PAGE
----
By Andrew Malone, Vanessa Allen and Paul Bentley
A bizarre photograph album filled page to page with pictures of Condoleezza Rice has been found at the compound of Colonel Gaddafi.
As citizens ransacked the sprawling lair, for the first time discovering the extent of riches enjoyed by their bloodthirsty tyrant, a number of unusual items have been looted. Perhaps the most surprising, however, was the album, filled with glossy pictures of America’s former Secretary of State.
Bizarre: Rebels show off the album featuring former Secretary of State Condoleezza Rice,
found in Colonel Gaddafi’s residence, Bab Al Aziziya
Colonel Gaddafi had previously hinted at a serious admiration for Mrs Rice.
In an interview with Al-Jazeera television in 2007, where he hinted that then-President George W. Bush’s top diplomat wielded considerable influence in the Arab world.
‘I support my darling black African woman,’ he said at the time. ‘I admire and am very proud of the way she leans back and gives orders to the Arab leaders. … Leezza, Leezza, Leezza. … I love her very much. I admire her, and I’m proud of her, because she’s a black woman of African origin.’
The following year, Gaddafi and Rice had an opportunity to meet when the secretary of state paid a historic visit to Libya – one that made steps toward normalising relations after the United States went decades without an ambassador in Tripoli.
In person: Gaddafi met Condoleezza Rice in 2008 and insisted on calling her ‘leezza’
Cosy: The pair met in Tripoli on September 5, 2008 – an occasion thought at the time
to have signified reconciliation with the former enemy state
She said during the trip that the U.S. ‘doesn’t have any permanent enemies.’ Gaddafi welcomed Rice in his home – one that President Ronald Reagan once ordered bombed in retaliation for Libya’s attack on a German disco – for the traditional meal that ends the daylight fast during the Muslim holy month of Ramadan.
Once again, he repeatedly addressed Rice – known as ‘Condi’ to her friends – as ‘Leezza’.
During the visit, he presented Rice with a diamond ring, a lute, a locket with an engraved likeness of himself inside and an inscribed edition of The Green Book, a personal political manifesto that explains his ‘Third Universal Theory for a new democratic society’. Together, the haul was worth $212,000.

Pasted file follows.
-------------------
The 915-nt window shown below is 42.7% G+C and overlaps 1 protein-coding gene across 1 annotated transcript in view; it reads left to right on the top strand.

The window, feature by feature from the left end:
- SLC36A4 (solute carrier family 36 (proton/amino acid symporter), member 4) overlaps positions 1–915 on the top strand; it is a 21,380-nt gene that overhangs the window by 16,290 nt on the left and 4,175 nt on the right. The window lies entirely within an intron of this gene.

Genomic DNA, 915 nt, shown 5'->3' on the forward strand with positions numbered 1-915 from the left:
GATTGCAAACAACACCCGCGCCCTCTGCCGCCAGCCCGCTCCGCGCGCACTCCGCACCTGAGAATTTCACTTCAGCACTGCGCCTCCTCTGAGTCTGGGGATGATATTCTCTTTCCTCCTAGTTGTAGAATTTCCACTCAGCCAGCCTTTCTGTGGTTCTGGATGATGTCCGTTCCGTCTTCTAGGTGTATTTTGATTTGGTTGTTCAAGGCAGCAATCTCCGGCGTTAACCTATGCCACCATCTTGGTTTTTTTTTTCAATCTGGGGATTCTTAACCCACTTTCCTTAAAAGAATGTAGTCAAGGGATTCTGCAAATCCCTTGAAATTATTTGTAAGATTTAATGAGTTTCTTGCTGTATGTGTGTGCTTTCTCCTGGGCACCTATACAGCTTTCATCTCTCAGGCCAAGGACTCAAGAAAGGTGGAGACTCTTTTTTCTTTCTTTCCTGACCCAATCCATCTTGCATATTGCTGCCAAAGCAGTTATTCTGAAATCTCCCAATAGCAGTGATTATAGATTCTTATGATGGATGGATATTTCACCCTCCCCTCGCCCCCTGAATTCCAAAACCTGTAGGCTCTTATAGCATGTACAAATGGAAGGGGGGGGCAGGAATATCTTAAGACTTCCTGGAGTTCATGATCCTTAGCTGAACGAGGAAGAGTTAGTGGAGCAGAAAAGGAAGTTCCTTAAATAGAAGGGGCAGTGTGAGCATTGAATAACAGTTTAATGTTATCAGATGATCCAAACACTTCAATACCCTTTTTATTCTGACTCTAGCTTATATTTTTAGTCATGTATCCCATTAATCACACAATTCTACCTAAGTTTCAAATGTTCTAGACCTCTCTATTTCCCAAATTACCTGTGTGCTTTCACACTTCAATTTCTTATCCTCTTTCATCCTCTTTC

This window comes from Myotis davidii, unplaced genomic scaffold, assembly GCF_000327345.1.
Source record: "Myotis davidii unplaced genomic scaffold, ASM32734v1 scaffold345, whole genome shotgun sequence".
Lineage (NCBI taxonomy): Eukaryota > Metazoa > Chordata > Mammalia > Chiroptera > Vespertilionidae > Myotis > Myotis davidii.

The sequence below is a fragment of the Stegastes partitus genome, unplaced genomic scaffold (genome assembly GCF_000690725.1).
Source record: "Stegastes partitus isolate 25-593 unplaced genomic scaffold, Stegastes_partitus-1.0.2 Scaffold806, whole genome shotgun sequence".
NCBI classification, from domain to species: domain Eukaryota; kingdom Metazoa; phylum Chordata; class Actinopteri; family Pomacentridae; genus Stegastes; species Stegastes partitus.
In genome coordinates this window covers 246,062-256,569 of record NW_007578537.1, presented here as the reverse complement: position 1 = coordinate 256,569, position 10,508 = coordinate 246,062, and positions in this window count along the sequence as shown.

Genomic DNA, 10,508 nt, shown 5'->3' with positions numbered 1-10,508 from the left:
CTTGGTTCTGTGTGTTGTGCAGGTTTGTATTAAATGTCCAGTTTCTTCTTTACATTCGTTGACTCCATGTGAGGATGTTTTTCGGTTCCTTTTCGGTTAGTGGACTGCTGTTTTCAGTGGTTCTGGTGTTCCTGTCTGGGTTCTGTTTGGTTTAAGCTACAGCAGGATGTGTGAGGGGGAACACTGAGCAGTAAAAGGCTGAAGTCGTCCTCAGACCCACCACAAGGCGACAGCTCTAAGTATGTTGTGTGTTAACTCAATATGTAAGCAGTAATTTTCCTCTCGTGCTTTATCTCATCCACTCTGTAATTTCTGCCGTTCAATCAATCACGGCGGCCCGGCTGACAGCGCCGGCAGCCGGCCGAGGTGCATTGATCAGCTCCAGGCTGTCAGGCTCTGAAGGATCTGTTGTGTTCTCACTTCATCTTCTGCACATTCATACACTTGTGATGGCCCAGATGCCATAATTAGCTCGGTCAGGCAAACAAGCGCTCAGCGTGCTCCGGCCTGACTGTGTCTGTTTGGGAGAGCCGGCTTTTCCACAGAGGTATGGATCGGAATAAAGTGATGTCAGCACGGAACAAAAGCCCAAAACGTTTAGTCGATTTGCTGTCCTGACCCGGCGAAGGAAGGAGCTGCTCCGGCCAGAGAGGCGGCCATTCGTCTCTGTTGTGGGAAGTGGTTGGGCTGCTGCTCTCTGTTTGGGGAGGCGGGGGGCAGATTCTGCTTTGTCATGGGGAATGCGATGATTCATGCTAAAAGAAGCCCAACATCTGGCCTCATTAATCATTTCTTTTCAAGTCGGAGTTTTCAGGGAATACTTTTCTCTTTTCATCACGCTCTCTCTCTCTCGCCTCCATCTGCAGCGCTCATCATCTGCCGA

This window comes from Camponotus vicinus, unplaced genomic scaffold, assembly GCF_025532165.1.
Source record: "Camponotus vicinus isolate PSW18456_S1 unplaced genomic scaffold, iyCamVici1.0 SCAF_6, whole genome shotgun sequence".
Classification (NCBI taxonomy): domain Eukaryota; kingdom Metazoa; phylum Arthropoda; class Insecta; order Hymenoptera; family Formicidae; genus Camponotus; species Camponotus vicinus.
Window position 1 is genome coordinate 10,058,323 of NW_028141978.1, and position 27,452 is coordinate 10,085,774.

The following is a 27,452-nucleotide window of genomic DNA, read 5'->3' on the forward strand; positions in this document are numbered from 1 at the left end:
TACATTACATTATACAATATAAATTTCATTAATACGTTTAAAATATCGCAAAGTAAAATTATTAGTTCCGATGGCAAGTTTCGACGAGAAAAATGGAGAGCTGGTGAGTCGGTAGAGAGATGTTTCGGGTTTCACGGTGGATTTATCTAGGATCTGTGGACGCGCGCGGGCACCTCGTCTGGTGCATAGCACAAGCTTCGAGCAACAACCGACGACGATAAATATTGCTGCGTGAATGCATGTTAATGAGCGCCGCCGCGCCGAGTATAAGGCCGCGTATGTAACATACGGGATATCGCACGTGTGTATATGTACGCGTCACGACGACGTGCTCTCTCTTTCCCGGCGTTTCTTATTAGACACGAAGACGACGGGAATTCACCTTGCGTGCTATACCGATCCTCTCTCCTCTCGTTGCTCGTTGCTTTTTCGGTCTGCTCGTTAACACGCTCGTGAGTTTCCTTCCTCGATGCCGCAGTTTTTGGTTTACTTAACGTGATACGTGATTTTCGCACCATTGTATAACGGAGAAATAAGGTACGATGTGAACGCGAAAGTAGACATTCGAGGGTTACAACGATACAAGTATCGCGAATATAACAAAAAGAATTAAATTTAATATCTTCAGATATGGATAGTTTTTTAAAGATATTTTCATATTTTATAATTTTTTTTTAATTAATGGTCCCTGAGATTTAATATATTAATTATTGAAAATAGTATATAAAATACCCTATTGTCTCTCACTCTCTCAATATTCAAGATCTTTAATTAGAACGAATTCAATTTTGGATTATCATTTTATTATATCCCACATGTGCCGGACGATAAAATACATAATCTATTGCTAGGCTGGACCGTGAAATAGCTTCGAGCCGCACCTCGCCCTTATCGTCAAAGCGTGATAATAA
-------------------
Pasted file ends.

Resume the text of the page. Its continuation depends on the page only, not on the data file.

Three years later, at Gaddafi’s compound today, Libyan rebels found the photo book.
Tribute: Gaddafi filled page after page with pictures of the former Secretary of State
Rebels leafed through the album yesterday after finding it as they rummaged through Gadhafi’s Bab al-Aziziya compound.
Rice did not immediately respond to requests for comment about the discovery of the photos. In Washington, State Department spokeswoman Victoria Nuland was also asked about the album.
‘I don’t need to see the photos,’ she said. ‘But bizarre and creepy are good adjectives to describe much of Gadhafi’s behavior. So (it) doesn’t surprise me. It’s deeply bizarre and deeply creepy, though, if it is as you described.’
Photographer Sergey Ponomarev was with the rebels as they looked through the album.
‘There were lots of rebels celebrating their victory,’ Mr Ponomarev said. ‘It was still unsafe – loyalists were shelling the compound from time to time – but rebels were celebrating the seizure of the Gadhafi compound. They believe the victory is in their hands. Some of them even brought their children to the scene.’
Astonishing: This teapot and teacups fairground ride was just one of sites that greeted insurgents
inside Gaddafi’s compound. They also found a zoo.
Sofa so good: A rebel fighter poses for a photo as he sits on a two-seater couch
Luxury: Rebel fighters and civilians stroll around the huge swimming pool
Trophy from his visit: This man carries a cup out of the Gaddafi compound while another man stands
among a collection of decommissioned munitions inside the residence
Looters were shocked at what they found at the compound.
One group of young men chose to tour Bab al-Aziziya in the dictator’s preferred mode of transport – the very same electric golf buggy he rode in to rest his 72-year-old legs. Even as they made their way through the shattered buildings, they could see for themselves sufficient remnants of the bizarre Michael Jackson-style Neverland park, complete with fairground and zoo, that Gaddafi constructed in the heart of the capital city.
In one of his palaces, expensive murals and art work hung from the walls and rooms were filled with replica 14th century furniture. Vast bathrooms with bidets and sunken baths adjoined most sleeping quarters. At the centre of the compound is the ‘House of Resistance’, Gaddafi’s former residence which was partially destroyed by a U.S. bombing raid in 1986.
Now it is a mausoleum, its furniture preserved untouched for 25 years within glass casing as a reminder of the attack.